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Old 09-20-2006, 12:23 AM   #1
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Blanching almonds

I'm studying an Almond butter cake recipe that I'd like to try out. It calls for blanched almonds to be ground up finely. I am planning to use my coffee grinder for this.

My questions are:

Why blanch the almonds first? Won't dry toasting work?
How to blanch almonds? Just dip in boiling water?
After blanching, should I let them dry out first before grinding up?

Thanks!

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Old 09-20-2006, 01:20 AM   #2
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Are they skinned? Boil some water, dunk them in for 10 seconds, drain them and pop them straight into cold water. Slide the skins off if you need to. They'll have a milder flavor after blanching. I'd put almonds in my coffee grinder in preference to my spice grinder because of the oils, and do let them totally dry. Hope it all comes out nice.

Got a sneak preview at the weekend of some new skin on roasted marcona's from our supplier. Very nice indeed.
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Old 09-20-2006, 02:27 AM   #3
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Thanks ChefScotty! I forgot to mention that the almonds I'll get are skinned and probably pre-roasted already. Do I still need to blanche them?
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Old 09-20-2006, 03:52 AM   #4
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No real need to blanch them if they're already skinned. Especially not in baking. Should you blanch them, dry them thouroughly (with some paper towels and a very low temp oven) before grinding.
If they're pre-roasted they should have a slightly golden colour. If just peeled they're a white-creme coulour. Roasting them will bring out the flavour a bit more, but it's not necesary. Not like for example peanuts which don't realy taste all that well if they're not roasted.
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Old 09-20-2006, 03:56 AM   #5
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I use raw almonds a lot in cooking and I would say that there will be a huge difference in flavors if you use preroasted almonds instead of buying them raw, blanching and peeling them and so on. Think roasted veggies versus blanched, different flavor right?

If the recipe calls for blanched almonds I would stick with this, its not hard, just go buy some raw almonds throw them in boiling water for 5-10 minutes, put them in cold water, take off the skin and continue. If you get extra just store them in an air tight container in your fridge.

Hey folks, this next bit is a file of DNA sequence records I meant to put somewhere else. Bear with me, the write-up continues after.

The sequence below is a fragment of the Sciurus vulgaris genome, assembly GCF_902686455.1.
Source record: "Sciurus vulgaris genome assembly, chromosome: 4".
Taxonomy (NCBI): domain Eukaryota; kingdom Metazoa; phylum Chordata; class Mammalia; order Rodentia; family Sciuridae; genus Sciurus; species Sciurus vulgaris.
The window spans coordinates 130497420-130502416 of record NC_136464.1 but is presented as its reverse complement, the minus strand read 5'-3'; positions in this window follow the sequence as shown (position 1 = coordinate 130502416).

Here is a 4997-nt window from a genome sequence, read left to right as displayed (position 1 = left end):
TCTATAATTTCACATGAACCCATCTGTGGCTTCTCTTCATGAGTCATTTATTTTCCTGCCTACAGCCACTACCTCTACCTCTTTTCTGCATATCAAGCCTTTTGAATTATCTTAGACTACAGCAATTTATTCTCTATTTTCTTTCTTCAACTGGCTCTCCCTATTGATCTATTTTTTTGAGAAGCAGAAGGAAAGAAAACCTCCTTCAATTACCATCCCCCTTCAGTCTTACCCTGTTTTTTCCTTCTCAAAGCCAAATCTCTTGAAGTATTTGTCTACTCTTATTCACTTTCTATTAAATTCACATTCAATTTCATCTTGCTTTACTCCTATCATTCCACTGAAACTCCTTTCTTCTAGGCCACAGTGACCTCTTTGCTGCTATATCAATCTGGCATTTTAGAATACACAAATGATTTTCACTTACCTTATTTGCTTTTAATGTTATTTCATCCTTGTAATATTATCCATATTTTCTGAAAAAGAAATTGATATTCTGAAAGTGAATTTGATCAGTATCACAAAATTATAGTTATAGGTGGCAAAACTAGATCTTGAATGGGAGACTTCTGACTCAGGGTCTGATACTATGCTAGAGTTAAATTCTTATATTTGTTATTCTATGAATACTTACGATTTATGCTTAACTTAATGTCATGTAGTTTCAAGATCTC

Good luck with your cake, sounds delightful!
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Old 09-20-2006, 04:56 AM   #6
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Hmm. I think the only almonds I can get here are the pre-roasted ones that are color brown on the outside. Is this considered skinned? (I'm actually not sure what you mean by skinned almonds.) But these are ready to eat. I would really like to skip the blanching part...
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Old 09-20-2006, 05:04 AM   #7
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If it's brown, that's the colour of the skin, so it is not "skinned", or peeled. The outside should be the same colour of the inside of the nut, sort of light cream or ecru colour. I am not sure the already roasted almonds are "blancheable", I always use raw nuts for cooking and baking.
But to peel them is mainly for the esthetic effect, to make the colour of the finished product less dark. So if you are not so picky about it, you can use them without blanching and peeling. I ususally don't bother with them either, unless we are using pistacchio and want that beautiful green shade.
I just hope your almonds are just roasted, not salted!
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Old 09-20-2006, 05:46 AM   #8
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Urmaniac, thanks for clarifying things for me! I just realized now that the recipe is calling for raw almonds. What I have are ready to eat and are most probably pre-roasted already, therefore I don't need to blanche anymore. Just grind up. :-) (I didn't understand the point of blanching ready to eat almonds. And I only realized now that there is such a thing as raw almonds.)
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Old 09-20-2006, 09:47 AM   #9
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Quote:
Originally Posted by Chopstix
And I only realized now that there is such a thing as raw almonds
Did you think they naturally roasted themselves on a tree? lol

Well, like I said on the other thread, I thought until rather recently all sardines swimmed in stale oil and came out of tins too

Maybe that's why you have never seen the "raw" almonds sold in shops? Because it never occured to you and you took it for granted that "almonds" = "roasted"? Try and see if you can find them, either large supermarket or farmer's markets. They are much more versatile for cooking and baking!
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Old 09-20-2006, 10:28 AM   #10
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Quote:
Originally Posted by urmaniac13
Did you think they naturally roasted themselves on a tree? lol
LOL! I meant I didn't know almonds could be sold raw...
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